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SDE International - Shenzhen

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When you move to China, it’s easy to get swept up in the culture (and you should)! Studying the language, finding the best parties in your new city, receiving affordable massages, eating dumplings, eating hot pot, eating fresh cucumber … Wait, what was I talking about again?

These are all aspects of living in China that I looked forward to before moving there. However, I quickly realized that all that studying, partying, and binge eating was starting to make me feel a little sluggish. It was time to get back into exercising.

My favorite way to exercise in China? Hiking.

When I think of China, I don’t typically think of hiking. But climbing a mountain isn’t only a great way to exercise—it’s also one of the most unique ways to explore your new home.

Here are 5 hikes in 5 areas of China. Each of these day hikes will give you a new outlook on your city.

1. Shenzhen: Mount Wutong

Shenzhen is a Tier-1 city in South China. Living in a big metropolis, it’s easy to forget about all the natural beauty to explore. But Mount Wutong is one of the most popular tourist attractions in the area.

This hike takes around 6 hours round-trip, so you should dedicate an entire Saturday or Sunday to the adventure. The path includes several bridges, flower beds, and tiny waterfalls. At the top, you can enjoy a 360-degree view of Shenzhen.

2. Guilin: Moon Hill

Moon Hill is actually located in Yangshuo, a suburb of Guilin and probably the most scenic section of the city.

This mountain earned its name from the natural arch near the top. If you just want to hike to the arch, you’ll hike up steep terrain for about 20 minutes. If you want to reach the mountain’s peak, plan for a two-hour hike round-trip.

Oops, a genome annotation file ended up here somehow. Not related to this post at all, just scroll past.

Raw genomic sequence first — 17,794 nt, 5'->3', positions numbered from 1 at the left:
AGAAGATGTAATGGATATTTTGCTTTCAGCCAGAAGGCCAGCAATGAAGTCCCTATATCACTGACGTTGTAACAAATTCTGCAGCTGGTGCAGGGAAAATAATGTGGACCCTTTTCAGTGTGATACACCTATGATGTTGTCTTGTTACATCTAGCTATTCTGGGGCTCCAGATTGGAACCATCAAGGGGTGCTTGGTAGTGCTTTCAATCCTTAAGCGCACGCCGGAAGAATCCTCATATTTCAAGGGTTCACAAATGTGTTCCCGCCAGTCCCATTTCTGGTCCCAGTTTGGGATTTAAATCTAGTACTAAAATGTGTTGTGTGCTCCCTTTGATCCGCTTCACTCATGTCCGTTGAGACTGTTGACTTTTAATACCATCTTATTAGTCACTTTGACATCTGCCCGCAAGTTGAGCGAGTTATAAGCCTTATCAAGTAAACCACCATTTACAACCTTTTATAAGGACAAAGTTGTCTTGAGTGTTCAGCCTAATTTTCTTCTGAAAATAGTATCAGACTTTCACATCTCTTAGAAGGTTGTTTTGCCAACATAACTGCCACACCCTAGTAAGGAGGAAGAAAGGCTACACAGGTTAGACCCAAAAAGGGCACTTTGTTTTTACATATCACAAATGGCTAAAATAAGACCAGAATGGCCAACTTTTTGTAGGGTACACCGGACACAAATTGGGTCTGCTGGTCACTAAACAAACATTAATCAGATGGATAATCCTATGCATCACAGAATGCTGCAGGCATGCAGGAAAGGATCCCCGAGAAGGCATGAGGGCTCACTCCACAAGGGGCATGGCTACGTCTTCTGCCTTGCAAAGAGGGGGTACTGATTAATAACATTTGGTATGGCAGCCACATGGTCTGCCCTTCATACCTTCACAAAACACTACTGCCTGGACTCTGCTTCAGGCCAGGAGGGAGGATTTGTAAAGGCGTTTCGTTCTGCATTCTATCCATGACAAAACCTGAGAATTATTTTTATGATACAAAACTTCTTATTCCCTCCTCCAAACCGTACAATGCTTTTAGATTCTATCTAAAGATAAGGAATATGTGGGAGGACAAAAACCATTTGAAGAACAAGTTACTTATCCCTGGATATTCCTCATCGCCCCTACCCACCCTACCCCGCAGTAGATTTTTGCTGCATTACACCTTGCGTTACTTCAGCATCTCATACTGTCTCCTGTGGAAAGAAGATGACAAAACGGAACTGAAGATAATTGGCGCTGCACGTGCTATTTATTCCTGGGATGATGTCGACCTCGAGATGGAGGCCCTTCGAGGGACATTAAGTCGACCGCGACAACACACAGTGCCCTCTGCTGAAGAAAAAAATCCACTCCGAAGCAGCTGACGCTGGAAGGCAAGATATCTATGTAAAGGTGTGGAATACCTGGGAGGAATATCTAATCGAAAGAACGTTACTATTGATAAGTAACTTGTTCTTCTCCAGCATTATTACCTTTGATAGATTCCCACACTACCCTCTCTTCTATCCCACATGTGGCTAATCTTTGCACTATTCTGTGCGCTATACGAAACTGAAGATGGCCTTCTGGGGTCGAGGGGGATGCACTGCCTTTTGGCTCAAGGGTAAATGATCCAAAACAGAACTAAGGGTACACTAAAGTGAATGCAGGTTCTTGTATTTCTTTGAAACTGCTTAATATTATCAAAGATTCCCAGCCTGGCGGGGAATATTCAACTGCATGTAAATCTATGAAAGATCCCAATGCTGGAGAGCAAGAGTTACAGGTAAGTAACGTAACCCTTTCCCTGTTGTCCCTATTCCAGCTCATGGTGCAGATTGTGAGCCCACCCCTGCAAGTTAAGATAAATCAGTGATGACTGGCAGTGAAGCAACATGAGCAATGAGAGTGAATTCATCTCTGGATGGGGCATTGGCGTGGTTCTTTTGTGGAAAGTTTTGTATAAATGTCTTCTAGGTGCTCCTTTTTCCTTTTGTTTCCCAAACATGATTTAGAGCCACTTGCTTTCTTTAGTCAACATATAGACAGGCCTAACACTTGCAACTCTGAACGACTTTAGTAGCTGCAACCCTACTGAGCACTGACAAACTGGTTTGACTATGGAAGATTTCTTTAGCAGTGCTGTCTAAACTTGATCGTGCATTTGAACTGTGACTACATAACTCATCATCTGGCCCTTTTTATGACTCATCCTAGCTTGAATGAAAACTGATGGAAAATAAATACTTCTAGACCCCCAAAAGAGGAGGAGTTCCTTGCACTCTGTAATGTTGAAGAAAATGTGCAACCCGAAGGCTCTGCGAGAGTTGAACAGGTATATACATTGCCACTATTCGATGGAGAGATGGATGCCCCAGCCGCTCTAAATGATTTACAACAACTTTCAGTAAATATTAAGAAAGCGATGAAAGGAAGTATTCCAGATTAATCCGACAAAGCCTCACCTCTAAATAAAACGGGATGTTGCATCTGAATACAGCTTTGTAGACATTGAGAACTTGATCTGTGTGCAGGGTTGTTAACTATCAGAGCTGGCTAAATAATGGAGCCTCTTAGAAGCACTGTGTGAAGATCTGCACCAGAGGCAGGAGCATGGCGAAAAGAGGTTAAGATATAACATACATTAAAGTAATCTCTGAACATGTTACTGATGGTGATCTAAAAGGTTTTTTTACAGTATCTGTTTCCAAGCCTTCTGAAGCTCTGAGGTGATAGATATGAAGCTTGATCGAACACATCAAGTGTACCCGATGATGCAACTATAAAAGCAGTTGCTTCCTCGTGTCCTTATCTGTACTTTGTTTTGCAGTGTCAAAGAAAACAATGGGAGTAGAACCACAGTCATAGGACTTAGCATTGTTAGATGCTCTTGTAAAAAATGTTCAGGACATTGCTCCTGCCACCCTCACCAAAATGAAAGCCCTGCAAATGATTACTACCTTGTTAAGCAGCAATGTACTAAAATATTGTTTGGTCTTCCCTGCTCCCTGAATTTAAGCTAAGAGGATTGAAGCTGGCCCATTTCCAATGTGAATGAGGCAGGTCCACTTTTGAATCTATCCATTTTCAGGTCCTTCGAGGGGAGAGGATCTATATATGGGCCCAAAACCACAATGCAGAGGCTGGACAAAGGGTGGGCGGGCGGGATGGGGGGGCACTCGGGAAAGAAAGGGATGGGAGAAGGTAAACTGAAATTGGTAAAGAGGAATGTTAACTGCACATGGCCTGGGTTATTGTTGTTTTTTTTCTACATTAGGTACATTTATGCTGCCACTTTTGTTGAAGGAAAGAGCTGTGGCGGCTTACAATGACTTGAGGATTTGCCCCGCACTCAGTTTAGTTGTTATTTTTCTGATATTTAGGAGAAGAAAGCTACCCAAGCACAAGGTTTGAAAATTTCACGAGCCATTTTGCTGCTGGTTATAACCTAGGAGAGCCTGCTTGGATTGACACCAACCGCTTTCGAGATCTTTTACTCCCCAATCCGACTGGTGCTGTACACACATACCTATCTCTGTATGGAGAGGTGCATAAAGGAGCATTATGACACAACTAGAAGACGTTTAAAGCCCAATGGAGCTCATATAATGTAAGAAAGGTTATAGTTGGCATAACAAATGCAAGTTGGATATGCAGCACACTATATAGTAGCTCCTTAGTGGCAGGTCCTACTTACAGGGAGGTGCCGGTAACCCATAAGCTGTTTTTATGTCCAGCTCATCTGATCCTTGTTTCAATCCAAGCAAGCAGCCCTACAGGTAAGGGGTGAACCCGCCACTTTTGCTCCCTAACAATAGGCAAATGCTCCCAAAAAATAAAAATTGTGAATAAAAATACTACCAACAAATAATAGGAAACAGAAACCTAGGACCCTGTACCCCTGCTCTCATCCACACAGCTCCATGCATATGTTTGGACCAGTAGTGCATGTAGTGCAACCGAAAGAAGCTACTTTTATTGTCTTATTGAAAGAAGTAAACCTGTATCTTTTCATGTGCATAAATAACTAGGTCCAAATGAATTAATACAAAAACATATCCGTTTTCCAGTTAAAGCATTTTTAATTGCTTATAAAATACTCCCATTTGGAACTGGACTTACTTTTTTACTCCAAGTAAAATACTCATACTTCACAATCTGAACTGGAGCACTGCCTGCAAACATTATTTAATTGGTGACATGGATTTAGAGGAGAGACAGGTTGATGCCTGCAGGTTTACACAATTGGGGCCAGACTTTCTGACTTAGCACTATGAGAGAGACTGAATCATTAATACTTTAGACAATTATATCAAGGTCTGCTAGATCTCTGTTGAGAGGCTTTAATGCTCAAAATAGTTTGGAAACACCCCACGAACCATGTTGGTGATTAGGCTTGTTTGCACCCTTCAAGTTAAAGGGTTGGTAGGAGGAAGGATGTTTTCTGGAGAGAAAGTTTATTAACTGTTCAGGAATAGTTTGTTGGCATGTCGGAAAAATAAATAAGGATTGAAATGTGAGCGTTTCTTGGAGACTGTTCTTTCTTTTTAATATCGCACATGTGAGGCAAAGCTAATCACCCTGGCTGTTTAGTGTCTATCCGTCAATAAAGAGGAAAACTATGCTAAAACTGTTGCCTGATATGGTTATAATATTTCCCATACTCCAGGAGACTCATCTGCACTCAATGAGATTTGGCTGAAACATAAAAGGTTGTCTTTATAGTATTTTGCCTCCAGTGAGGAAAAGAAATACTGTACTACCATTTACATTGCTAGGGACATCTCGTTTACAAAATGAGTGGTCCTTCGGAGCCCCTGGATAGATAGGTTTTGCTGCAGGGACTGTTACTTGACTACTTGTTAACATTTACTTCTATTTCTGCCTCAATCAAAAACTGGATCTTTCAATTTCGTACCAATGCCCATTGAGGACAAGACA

Whether you stop at the arch or peak, you’ll have a stunning view of the region’s karst mountains.

3. Beijing: The Great Wall

You knew the Great Wall of China had to be on this list! Especially because there are multiple parts of the Great Wall that you can hike.

The Mutianyu section is an easy hike that isn’t too crowded (compared to other sections of the wall, that is.) The Huanghuacheng section is even less well-known, so you won’t get caught up in masses of tourists.

Whichever route you take, you should dedicate an entire day to the trip.

4. Zhangjiajie: The Avatar Mountains

You might not recognize the name of this city, which really is quite a mouthful. Zhangjiajie is a city in Hunan Province, home to Zhangjiajie National Forest Park.

What you might recognize are the mountains in this park. Yes, those are the mountains from the movie Avatar! To avoid trying to sound out this difficult Chinese name for the park and city, foreigners refer to the mountains as the Avatar Mountains, to honor the film.

I wanted to visit these mountains so badly when I lived in China, but due to scheduling conflicts, I never got to go. To say I’m disappointed is an understatement.

5. Guangzhou: Baiyun Mountain

There are several good day hikes in the southern city of Guangzhou, but Baiyun Mountain is the best option for beginner hikers. Most of the previous paths on this list are little grueling, but this option is fairly relaxed.

There are many scenic areas on this hike. If your main goal is sight-seeing, I recommend walking for a while, then taking the cable car to the rest of the picturesque spots.

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SDE International - Shenzhen

New teaching jobs in China interviewing now, apply today!
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About the Author:

Laura Grace Tarpley
Laura Grace Tarpley is a freelance writer and English teacher in Shenzhen, China. She enjoys tinkering with crossword puzzles, reading Bill Bryson books, and taking naps on her huge couch. Follow her travels on her Instagram and Twitter. Or you can check out her blog, Let’s Go, Tarpley!
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